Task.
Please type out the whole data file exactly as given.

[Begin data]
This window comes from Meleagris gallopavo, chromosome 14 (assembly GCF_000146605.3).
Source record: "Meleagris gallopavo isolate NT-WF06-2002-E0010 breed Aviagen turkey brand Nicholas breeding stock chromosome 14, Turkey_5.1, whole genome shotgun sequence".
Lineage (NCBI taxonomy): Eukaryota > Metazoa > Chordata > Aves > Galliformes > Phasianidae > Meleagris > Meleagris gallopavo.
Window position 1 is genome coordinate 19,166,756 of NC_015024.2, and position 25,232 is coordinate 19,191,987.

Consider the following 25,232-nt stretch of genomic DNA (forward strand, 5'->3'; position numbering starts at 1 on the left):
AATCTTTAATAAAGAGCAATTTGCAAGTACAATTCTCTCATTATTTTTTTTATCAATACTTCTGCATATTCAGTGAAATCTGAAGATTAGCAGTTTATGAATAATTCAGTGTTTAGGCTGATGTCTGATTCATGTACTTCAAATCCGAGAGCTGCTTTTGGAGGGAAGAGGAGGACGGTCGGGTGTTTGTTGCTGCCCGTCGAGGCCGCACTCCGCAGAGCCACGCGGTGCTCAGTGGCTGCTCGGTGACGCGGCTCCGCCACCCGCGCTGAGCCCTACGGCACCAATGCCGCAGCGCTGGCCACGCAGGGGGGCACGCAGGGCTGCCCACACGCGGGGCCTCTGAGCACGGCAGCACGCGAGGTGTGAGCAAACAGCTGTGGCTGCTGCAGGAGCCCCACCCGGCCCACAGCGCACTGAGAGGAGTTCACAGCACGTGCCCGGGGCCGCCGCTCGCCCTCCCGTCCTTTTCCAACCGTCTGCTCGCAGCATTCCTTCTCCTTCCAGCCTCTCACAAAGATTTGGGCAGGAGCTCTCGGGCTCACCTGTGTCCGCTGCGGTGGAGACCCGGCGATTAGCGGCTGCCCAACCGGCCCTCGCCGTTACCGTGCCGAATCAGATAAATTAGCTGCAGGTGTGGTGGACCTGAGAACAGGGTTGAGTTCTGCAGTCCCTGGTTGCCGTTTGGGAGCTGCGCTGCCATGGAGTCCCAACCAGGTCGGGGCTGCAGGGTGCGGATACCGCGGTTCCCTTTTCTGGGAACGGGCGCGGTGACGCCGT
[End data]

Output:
This window comes from Meleagris gallopavo, chromosome 14 (assembly GCF_000146605.3).
Source record: "Meleagris gallopavo isolate NT-WF06-2002-E0010 breed Aviagen turkey brand Nicholas breeding stock chromosome 14, Turkey_5.1, whole genome shotgun sequence".
Lineage (NCBI taxonomy): Eukaryota > Metazoa > Chordata > Aves > Galliformes > Phasianidae > Meleagris > Meleagris gallopavo.
Window position 1 is genome coordinate 19,166,756 of NC_015024.2, and position 25,232 is coordinate 19,191,987.

Consider the following 25,232-nt stretch of genomic DNA (forward strand, 5'->3'; position numbering starts at 1 on the left):
AATCTTTAATAAAGAGCAATTTGCAAGTACAATTCTCTCATTATTTTTTTTATCAATACTTCTGCATATTCAGTGAAATCTGAAGATTAGCAGTTTATGAATAATTCAGTGTTTAGGCTGATGTCTGATTCATGTACTTCAAATCCGAGAGCTGCTTTTGGAGGGAAGAGGAGGACGGTCGGGTGTTTGTTGCTGCCCGTCGAGGCCGCACTCCGCAGAGCCACGCGGTGCTCAGTGGCTGCTCGGTGACGCGGCTCCGCCACCCGCGCTGAGCCCTACGGCACCAATGCCGCAGCGCTGGCCACGCAGGGGGGCACGCAGGGCTGCCCACACGCGGGGCCTCTGAGCACGGCAGCACGCGAGGTGTGAGCAAACAGCTGTGGCTGCTGCAGGAGCCCCACCCGGCCCACAGCGCACTGAGAGGAGTTCACAGCACGTGCCCGGGGCCGCCGCTCGCCCTCCCGTCCTTTTCCAACCGTCTGCTCGCAGCATTCCTTCTCCTTCCAGCCTCTCACAAAGATTTGGGCAGGAGCTCTCGGGCTCACCTGTGTCCGCTGCGGTGGAGACCCGGCGATTAGCGGCTGCCCAACCGGCCCTCGCCGTTACCGTGCCGAATCAGATAAATTAGCTGCAGGTGTGGTGGACCTGAGAACAGGGTTGAGTTCTGCAGTCCCTGGTTGCCGTTTGGGAGCTGCGCTGCCATGGAGTCCCAACCAGGTCGGGGCTGCAGGGTGCGGATACCGCGGTTCCCTTTTCTGGGAACGGGCGCGGTGACGCCGT